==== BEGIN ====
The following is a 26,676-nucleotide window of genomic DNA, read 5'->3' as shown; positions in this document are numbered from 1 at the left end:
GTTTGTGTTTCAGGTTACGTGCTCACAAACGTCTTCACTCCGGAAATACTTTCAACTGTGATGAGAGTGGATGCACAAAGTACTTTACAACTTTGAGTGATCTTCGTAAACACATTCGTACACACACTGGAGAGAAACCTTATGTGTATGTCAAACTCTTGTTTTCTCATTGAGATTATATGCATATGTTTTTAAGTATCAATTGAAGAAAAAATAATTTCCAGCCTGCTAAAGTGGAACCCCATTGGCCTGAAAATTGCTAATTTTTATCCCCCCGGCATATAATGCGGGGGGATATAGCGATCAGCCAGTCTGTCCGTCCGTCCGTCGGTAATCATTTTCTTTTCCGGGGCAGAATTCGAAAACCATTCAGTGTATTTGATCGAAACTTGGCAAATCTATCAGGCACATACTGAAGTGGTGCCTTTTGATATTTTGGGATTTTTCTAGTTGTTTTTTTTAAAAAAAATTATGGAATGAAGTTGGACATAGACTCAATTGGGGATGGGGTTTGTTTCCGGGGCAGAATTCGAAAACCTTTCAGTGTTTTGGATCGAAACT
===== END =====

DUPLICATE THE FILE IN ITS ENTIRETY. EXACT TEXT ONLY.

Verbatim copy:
The following is a 26,676-nucleotide window of genomic DNA, read 5'->3' as shown; positions in this document are numbered from 1 at the left end:
GTTTGTGTTTCAGGTTACGTGCTCACAAACGTCTTCACTCCGGAAATACTTTCAACTGTGATGAGAGTGGATGCACAAAGTACTTTACAACTTTGAGTGATCTTCGTAAACACATTCGTACACACACTGGAGAGAAACCTTATGTGTATGTCAAACTCTTGTTTTCTCATTGAGATTATATGCATATGTTTTTAAGTATCAATTGAAGAAAAAATAATTTCCAGCCTGCTAAAGTGGAACCCCATTGGCCTGAAAATTGCTAATTTTTATCCCCCCGGCATATAATGCGGGGGGATATAGCGATCAGCCAGTCTGTCCGTCCGTCCGTCGGTAATCATTTTCTTTTCCGGGGCAGAATTCGAAAACCATTCAGTGTATTTGATCGAAACTTGGCAAATCTATCAGGCACATACTGAAGTGGTGCCTTTTGATATTTTGGGATTTTTCTAGTTGTTTTTTTTAAAAAAAATTATGGAATGAAGTTGGACATAGACTCAATTGGGGATGGGGTTTGTTTCCGGGGCAGAATTCGAAAACCTTTCAGTGTTTTGGATCGAAACT